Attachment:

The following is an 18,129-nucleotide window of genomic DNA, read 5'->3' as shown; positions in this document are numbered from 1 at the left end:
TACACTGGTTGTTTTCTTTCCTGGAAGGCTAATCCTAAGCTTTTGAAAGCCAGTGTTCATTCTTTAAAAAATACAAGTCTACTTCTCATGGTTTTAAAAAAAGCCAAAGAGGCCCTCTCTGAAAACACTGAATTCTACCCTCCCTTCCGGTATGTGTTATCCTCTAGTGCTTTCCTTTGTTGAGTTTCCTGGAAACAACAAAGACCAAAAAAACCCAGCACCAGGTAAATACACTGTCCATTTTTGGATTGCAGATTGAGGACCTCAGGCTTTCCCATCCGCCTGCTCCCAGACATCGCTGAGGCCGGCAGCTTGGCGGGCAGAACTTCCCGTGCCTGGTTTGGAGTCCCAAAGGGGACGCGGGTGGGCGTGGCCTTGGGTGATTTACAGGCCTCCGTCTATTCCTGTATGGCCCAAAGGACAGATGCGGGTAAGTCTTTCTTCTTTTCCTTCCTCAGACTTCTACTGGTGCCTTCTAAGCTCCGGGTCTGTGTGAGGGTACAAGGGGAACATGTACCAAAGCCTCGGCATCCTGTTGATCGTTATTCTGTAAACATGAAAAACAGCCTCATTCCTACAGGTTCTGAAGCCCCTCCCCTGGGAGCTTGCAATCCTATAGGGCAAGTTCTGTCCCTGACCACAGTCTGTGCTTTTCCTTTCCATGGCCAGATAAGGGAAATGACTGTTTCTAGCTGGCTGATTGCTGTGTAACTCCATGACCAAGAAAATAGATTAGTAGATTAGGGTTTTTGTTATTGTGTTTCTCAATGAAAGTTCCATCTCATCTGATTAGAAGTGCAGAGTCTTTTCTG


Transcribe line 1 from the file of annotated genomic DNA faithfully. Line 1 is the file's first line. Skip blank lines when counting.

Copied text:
The following is an 18,129-nucleotide window of genomic DNA, read 5'->3' as shown; positions in this document are numbered from 1 at the left end: